Carte Blanche’s “Streetcar” electrified
Of all Tennessee Williams’ plays, Streetcar Named Desire remains the most indelible. Most avid theatergoers have seen it or know the 1951 film version with Vivian Leigh, Kim Hunter and Marlon Brando. “Stella!” and “I have always depended on the kindness of strangers” are as iconic to American theatre as the opening notes of Beethoven’s Fifth Symphony are to classical music.
Carte Blanche Studios’ Streetcar, inevitably, competes with those memorable moments. But director Brian Bzdawka manages to revisit the apartment at 632 Elysian Fields as homage to Williams and still offer a fresh experience.
Williams wrote Streetcar Named Desire in 1947, when the country, bursting with industrial might, convulsed with social change. Williams’ play is about the death of beauty and innocence and, as the streetcar’s name makes clear, a grand metaphor for our most basic motivation.
Blanche Dubois arrives in New Orleans to visit her pregnant sister, Stella, and husband, factory worker Stanley Kowalski. Her presence upsets an otherwise typical American working class lifestyle. Tensions rise with the temperature and humidity, as Blanche’s presence creates conflict in the confines of the Kowalski’s one-bedroom apartment. Blanche reveals the loss of the family’s Mississippi estate and the suicide of her “degenerate” husband. She tries to seduce the paperboy and marry Stanley’s best friend. But she is up against the hardened realism of the world and the co-dependence of the players around her. Eventually, she is led off to a madhouse, relying once again on the kindness of a stranger.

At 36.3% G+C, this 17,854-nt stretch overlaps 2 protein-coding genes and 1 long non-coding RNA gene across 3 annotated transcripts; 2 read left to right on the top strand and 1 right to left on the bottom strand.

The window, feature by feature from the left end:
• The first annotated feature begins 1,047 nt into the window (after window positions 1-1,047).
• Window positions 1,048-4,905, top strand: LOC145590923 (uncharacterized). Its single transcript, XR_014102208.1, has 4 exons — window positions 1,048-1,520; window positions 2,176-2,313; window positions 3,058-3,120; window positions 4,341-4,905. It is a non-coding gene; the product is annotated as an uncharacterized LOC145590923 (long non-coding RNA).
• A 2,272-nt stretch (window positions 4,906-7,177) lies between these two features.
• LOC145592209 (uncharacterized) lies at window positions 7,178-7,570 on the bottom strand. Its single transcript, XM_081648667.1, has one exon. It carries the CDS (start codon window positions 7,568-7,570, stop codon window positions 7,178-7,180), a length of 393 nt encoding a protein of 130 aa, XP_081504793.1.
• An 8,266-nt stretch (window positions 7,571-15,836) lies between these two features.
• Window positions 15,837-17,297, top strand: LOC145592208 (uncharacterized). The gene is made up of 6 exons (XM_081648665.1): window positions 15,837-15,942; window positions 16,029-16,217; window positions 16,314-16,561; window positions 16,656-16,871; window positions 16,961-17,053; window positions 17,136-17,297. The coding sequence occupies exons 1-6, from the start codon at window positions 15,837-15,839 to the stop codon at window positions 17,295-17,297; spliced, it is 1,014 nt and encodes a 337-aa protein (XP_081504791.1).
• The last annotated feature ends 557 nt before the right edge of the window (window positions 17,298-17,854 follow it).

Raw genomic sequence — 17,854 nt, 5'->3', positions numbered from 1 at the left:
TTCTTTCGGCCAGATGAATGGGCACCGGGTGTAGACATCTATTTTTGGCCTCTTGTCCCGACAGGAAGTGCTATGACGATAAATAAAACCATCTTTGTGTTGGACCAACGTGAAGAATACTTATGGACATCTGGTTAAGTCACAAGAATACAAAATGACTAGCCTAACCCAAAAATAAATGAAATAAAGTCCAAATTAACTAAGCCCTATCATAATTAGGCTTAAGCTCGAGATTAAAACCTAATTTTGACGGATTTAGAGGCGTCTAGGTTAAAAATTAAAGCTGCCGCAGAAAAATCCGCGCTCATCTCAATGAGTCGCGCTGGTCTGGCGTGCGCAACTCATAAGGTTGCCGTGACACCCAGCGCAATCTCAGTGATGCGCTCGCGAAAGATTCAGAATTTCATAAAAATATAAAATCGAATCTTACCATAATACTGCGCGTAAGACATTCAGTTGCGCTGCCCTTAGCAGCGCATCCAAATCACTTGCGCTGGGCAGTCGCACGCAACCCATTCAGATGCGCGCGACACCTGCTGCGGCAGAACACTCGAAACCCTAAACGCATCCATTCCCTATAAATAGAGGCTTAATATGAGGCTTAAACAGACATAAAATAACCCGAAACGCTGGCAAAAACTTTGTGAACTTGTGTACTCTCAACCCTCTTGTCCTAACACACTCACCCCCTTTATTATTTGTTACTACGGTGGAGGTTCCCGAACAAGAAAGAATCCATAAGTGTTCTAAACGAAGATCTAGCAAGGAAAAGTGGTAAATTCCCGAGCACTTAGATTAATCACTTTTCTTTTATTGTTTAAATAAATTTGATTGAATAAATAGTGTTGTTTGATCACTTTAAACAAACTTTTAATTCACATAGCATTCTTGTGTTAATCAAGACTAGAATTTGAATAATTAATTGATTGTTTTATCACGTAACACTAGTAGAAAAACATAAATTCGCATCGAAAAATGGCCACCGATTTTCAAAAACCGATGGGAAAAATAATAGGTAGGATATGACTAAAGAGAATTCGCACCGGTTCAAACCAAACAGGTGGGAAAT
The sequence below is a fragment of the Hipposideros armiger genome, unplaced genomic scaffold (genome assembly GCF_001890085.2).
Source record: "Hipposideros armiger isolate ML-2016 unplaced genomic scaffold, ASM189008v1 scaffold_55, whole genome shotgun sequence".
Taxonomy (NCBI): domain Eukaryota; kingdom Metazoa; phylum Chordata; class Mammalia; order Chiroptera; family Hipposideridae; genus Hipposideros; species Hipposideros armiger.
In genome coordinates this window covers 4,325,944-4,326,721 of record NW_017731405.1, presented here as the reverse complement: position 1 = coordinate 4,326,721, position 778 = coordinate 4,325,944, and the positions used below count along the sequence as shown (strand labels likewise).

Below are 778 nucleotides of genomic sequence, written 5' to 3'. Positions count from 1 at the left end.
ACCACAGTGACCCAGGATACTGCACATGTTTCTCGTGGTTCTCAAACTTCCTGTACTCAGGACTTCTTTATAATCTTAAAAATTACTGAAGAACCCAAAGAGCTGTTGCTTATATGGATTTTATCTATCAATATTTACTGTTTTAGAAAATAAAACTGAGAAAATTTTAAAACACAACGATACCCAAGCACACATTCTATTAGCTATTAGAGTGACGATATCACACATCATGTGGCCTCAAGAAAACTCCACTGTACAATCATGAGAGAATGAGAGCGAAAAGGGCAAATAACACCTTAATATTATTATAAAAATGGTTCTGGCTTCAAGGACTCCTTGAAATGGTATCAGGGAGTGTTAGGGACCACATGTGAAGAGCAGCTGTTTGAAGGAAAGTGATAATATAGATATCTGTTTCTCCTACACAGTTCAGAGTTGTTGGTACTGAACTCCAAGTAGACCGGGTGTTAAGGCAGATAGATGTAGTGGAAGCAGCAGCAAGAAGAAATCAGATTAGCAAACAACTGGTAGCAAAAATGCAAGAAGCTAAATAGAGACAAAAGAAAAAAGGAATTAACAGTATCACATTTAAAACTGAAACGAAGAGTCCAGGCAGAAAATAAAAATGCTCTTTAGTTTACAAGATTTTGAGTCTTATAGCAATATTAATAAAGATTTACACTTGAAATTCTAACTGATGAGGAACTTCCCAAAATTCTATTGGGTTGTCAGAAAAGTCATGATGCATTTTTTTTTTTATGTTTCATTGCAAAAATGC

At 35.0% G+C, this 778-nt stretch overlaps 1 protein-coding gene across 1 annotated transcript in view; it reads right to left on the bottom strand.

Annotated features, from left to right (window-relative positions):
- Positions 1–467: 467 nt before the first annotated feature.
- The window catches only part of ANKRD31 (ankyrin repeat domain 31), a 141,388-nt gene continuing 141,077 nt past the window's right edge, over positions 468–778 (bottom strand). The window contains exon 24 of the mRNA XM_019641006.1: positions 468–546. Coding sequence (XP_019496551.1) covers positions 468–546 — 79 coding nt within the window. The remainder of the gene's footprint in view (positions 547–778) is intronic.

Clayton Hamburg delivers the classic Stanley Kowalski, as Blanche aptly states, “a survivor of the Stone Age.” Hamburg’s square, compact muscularity sweats bestial oblivion and carnal physicality. Hamburg defines the ultimate male, with chest-beating outbursts as well as emotional and sexual sensuality. Blanche and Stella speak with a soft Southern accent. Hamburg’s diction is clean and non-regional, almost out of place. This distraction fades as the play works its magic and Hamburg settles into a working-class tone. Michael Traynor gives Mitch the sensitivity that is the antithesis of Stanley’s coarseness. He’s an eligible bachelor and preoccupied by his sick mother. Traynor’s tall frame adds to Mitch’s awkwardness as he courts Blanche.
Carte Blanche Studio’s intimate space allows a particularly honest theatrical experience. Downstage, the sidewalk runs parallel to the apartment; the audience, a few yards away, is just across the street. Much as the trio in the Kowalskis’ apartment can hear the goings-on upstairs between landlords Eunice and Steve, the audience observes as intimate eavesdroppers.
The ramshackle apartment set conveys raw working-class life. The slat-like walls offer the hope of a breeze. As beat-up as the furnishings may be, the practical, bare comforts are there. Blanche’s steamer trunk full of bobbles and fancy old dresses is as out of place and incongruous as she is.
Costume designs, by Kate Vannoy, Michael Keiley and Greguska, achieve that American mid-20th century look, with airy dresses, bowling shirts and, of course, Stanley’s obligatory, wife-beater T-shirt.
Tennessee Williams’ work demands conviction, and this Carte Blanche staging has it.
A Streetcar Named Desire will be repeated at 7:30 p.m. Thursday through Saturday and at 6 p.m. Sunday, April 29-May 2, at Carte Blanche Studios, 1024 S. 5th St. Tickets are $20; call 262-716-4689 or visit the
Carte Blanche website.